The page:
July 20, 2012
Explosive Natural Gas
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There are more than a third of a million miles of natural gas transmission pipelines in the U.S., and more to come. But sometimes they rupture, devastating homes and lives. Bruce Gellerman speaks with investigative blogger Frank Gallagher, editor of NaturalGasWatch.org, about the hazards of the vast system. (06:30)
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It seems that fraudulent honey is becoming more and more common at big name stores across the U.S. Living on Earth’s Bruce Gellerman speaks to melissopalynologist, Vaughn Bryant from Texas A&M University, who cracked the case of honey being sold sans pollen. (05:50)
Cape Wind Spin
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What started as a project to build America’s first offshore windfarm has turned into a ten-year battle, with powerful interests on both sides. One filmmaker chronicles the extreme opinions on both sides. Bruce Gellerman talks with the film’s director Robbie Gemmel about why the Cape Cod community is so passionate about this issue. (11:05)
Wave Glider/ Ashley Ahearn
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What’s self-propelled, floats, and is designed to collect ocean intelligence? Ashley Ahearn of EarthFix reports on a new technology that could help scientists learn more about the mysteries of the underwater world. (04:50)
Evolution in Action/ Ari Daniel Shapiro
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Biologists at American University are tracking evolutionary changes in the red-shouldered soapberry bug. In just 50 years, the bugs’ beaks have become shorter and they are making more babies. As Ari Daniel Shapiro reports, researchers are excited about the quick adaptations and want to know which genes make this bug diversity possible. (05:30)
Central Park-- An Urban Oasis
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Throngs of people walk through Central Park each year barely noticing the thousands of trees which give it it’s natural flavour. Ken Chaya, with his partner Ned Barnard, has spent the last two years counting and mapping 19,933 trees to publish ‘Central Park Entire: The Definitive Illustrated Folding Map’. Host Bruce Gellerman learns about the landscape’s history, design and botanical value in short stroll around the park with Ken Chaya. (10:35)
HOSTS: Bruce Gellerman
GUESTS: Robbie Gemmel, Frank Gallagher, Vaughn Bryant, Ken Chaya
REPORTERS: Ashley Ahearn, Ari Daniel Shapiro
GELLERMAN: From Public Radio International, it's Living on Earth. I'm Bruce Gellerman. A network of high pressure gas pipelines crisscrosses the nation - a third of a million miles, and more are on the way. But as demand for gas grows, so do the dangers.
GALLAGHER: The notion of bringing a 42 inch high pressure natural gas pipeline into downtown Manhattan boggles the mind. It’s not a question of if something happens, it's a question of when.
Also, counting every tree in Central Park takes its toll:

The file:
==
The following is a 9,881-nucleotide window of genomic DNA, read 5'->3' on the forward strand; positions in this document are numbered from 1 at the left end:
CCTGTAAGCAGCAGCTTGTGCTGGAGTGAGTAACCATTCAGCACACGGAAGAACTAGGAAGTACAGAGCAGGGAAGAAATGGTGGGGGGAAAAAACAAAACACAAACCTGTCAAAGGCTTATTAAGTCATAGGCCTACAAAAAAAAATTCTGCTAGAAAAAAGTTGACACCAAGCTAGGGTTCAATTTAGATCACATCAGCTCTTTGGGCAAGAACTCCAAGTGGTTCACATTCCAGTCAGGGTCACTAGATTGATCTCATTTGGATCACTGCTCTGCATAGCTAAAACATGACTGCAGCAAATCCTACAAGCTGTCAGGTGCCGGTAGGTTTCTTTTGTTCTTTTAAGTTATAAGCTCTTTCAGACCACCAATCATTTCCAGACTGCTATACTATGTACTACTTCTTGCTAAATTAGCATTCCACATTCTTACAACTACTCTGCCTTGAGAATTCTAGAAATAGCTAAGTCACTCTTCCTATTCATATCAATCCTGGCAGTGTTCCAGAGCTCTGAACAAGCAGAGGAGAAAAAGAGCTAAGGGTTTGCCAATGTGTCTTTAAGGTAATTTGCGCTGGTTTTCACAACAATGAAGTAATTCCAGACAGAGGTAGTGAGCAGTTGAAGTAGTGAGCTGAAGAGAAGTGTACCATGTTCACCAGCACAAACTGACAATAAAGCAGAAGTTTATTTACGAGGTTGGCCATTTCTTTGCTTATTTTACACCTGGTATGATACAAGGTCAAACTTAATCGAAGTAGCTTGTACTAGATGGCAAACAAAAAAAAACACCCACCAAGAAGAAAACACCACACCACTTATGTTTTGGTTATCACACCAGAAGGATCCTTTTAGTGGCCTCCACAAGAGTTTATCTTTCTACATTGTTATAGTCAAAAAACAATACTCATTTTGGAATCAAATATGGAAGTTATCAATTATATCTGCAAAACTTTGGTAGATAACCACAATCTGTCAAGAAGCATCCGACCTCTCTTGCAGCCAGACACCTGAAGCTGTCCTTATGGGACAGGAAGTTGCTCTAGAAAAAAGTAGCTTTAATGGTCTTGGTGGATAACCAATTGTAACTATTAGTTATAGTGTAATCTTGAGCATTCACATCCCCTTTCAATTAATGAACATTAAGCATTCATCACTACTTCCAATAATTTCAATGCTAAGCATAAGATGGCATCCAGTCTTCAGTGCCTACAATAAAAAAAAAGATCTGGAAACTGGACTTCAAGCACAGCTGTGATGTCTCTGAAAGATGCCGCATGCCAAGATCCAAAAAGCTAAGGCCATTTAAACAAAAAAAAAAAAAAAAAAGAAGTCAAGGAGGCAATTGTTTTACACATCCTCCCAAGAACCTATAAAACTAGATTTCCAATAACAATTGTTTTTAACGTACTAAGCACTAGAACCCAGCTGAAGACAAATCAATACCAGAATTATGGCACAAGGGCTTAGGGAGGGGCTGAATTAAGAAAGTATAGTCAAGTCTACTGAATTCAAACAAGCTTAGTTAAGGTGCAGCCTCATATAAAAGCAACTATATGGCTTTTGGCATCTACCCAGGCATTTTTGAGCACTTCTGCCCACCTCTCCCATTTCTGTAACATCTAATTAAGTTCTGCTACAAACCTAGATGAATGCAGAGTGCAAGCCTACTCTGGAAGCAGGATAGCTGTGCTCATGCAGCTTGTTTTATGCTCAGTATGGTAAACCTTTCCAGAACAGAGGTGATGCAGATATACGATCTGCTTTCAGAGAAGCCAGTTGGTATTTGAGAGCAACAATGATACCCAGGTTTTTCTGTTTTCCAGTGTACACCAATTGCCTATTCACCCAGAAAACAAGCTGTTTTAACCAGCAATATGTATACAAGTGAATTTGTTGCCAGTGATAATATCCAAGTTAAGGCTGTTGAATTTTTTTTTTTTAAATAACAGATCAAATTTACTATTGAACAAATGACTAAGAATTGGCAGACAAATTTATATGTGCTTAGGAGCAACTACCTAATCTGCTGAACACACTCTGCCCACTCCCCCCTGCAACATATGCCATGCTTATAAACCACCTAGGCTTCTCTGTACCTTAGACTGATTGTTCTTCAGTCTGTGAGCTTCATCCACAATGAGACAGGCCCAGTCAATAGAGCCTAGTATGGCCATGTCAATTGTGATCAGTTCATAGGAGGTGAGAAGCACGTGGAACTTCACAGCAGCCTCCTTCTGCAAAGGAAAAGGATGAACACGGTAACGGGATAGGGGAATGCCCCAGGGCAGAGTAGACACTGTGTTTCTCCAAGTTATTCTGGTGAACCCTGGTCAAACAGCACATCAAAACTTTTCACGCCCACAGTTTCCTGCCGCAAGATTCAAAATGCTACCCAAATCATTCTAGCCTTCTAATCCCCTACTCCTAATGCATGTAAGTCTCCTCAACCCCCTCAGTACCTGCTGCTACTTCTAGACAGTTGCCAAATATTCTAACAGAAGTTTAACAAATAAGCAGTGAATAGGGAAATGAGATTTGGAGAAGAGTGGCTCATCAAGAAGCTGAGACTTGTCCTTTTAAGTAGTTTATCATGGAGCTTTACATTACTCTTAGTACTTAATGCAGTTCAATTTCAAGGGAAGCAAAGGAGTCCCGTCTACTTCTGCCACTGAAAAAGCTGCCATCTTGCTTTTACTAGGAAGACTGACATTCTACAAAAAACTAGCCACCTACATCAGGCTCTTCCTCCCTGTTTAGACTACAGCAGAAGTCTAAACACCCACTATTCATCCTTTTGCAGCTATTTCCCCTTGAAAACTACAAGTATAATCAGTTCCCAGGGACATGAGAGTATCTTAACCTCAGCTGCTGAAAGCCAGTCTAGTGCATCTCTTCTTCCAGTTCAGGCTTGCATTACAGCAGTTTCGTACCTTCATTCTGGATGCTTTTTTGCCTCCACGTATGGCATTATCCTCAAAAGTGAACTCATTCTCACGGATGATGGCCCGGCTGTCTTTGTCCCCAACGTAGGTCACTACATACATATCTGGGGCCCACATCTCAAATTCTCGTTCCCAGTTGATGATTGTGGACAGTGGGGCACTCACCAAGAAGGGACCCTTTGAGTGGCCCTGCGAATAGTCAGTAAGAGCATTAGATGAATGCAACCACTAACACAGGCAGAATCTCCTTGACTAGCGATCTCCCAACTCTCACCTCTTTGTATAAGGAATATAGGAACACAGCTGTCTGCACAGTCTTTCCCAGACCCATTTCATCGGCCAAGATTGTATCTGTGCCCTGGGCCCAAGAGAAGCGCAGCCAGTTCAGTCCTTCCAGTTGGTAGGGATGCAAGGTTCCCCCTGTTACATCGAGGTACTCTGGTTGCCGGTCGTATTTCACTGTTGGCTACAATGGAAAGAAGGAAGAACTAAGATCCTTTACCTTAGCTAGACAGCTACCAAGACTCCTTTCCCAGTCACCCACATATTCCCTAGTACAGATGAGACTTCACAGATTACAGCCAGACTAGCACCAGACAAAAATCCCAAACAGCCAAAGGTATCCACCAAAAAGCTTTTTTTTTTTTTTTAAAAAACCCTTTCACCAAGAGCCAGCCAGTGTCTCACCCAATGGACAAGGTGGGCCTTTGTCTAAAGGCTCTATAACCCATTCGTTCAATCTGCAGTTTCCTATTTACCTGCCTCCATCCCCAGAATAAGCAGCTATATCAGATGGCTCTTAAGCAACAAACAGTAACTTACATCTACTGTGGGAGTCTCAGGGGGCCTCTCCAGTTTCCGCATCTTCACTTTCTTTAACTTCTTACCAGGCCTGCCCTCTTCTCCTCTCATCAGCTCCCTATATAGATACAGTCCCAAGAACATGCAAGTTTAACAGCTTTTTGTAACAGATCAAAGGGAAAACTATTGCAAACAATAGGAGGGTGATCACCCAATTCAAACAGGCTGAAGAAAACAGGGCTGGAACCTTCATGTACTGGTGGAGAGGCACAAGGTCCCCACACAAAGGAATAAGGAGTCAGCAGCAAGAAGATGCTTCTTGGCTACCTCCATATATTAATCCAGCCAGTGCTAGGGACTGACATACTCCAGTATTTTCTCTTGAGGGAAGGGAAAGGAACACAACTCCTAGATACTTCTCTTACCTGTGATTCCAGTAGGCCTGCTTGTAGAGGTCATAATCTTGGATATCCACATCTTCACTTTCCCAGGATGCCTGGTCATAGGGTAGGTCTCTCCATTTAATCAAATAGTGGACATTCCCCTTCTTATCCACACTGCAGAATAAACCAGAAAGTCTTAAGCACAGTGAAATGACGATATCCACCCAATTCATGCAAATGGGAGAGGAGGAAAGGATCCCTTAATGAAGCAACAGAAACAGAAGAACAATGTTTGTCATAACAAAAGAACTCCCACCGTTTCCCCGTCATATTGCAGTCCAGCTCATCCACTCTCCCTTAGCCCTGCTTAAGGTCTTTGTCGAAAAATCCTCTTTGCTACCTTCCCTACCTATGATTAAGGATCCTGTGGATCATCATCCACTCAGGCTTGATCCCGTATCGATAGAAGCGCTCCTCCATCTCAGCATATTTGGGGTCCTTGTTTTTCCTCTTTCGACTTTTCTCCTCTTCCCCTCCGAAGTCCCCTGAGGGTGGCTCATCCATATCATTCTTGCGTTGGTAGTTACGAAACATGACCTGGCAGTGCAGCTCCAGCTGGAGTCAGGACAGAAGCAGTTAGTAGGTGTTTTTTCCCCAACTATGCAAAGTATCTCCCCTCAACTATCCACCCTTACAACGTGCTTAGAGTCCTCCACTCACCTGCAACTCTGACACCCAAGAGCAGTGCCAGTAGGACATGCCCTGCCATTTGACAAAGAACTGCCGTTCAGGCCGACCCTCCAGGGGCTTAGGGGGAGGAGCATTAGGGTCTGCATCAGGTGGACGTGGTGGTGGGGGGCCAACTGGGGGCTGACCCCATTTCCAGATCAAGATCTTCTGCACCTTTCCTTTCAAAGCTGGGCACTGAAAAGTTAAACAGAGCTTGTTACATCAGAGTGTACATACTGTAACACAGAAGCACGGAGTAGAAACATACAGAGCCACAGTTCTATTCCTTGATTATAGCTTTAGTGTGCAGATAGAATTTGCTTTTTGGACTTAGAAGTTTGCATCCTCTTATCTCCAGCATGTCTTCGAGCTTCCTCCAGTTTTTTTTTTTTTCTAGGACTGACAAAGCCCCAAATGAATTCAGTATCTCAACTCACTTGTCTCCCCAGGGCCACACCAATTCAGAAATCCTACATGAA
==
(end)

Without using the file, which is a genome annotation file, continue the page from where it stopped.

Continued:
CHAYA: What I've discovered in the past 2 years is - this is my office. I was working in the park for 2 1/2 years. There were times when I had to convince my wife (LAUGHS) over dinner table discussions, that I was in the park all day but really I was working!
These stories, and a lot more, this week, on Living on Earth. Stick around!
PRI ANNOUNCER: Support for Living on Earth comes from the National Science Foundation, and Stonyfield Farm.
PRI ANNOUNCER: Support for Living on Earth comes from the National Science Foundation, and Stonyfield Farm.
GELLERMAN: From the Jennifer and Ted Stanley Studios in Somerville, Massachusetts, this is a recycled edition of Living on Earth. I’m Bruce Gellerman.
Crisscrossing the nation is a huge network of pipelines carrying natural gas under high pressure. The transmission lines run about a third of a million miles over and under the United States. In addition, the boom in gas drilling and shale formations has lead to thousands more miles of new gas gathering pipelines, which are largely unregulated by federal authorities. Secretary of Transportation Ray La Hood has said, ‘improving the safety of pipelines is the first thing I think of in the morning and the last thing that keeps me up at night.’ Well, in Sept 2010, the nation got a wake up call. A pipeline exploded in the San Francisco suburb of San Bruno. Eight died, 38 homes were destroyed.
TELEVISION CLIP: MALE RESIDENT: It sounded like a jet, almost like just a giant roar, and then the biggest boom I’ve ever heard in my life. WOMAN REPORTER: But it was a high-pressure natural gas line that ruptured, caused the explosion and then fueled the spectacular blaze. The local utility company, Pacific Gas and Electric, says they will be accountable if it’s determined they were at fault.
GELLERMAN: PG&E, owner of the pipeline, did accept responsibility for the disaster. But investigative blogger Frank Gallagher says it's not an isolated case. Frank, welcome to Living on Earth.
GALLAGHER: Thank you for having me.
GELLERMAN: Let's talk about the San Bruno accident. What happened?
GALLAGHER: Faulty valves, lack of shut off valves, that was the, you know, cause of the explosion. But at the end of the day, it was discovered that these pipelines had been uninspected for years. And that PG&E, in fact, didn’t have any of the records pertaining to any of the pipelines. They couldn't even tell you where they were exactly or when the last time was that they looked at them.
GELLERMAN: Reading your online blog NaturalGasWatch.org suggests very strongly that this is not an isolated case.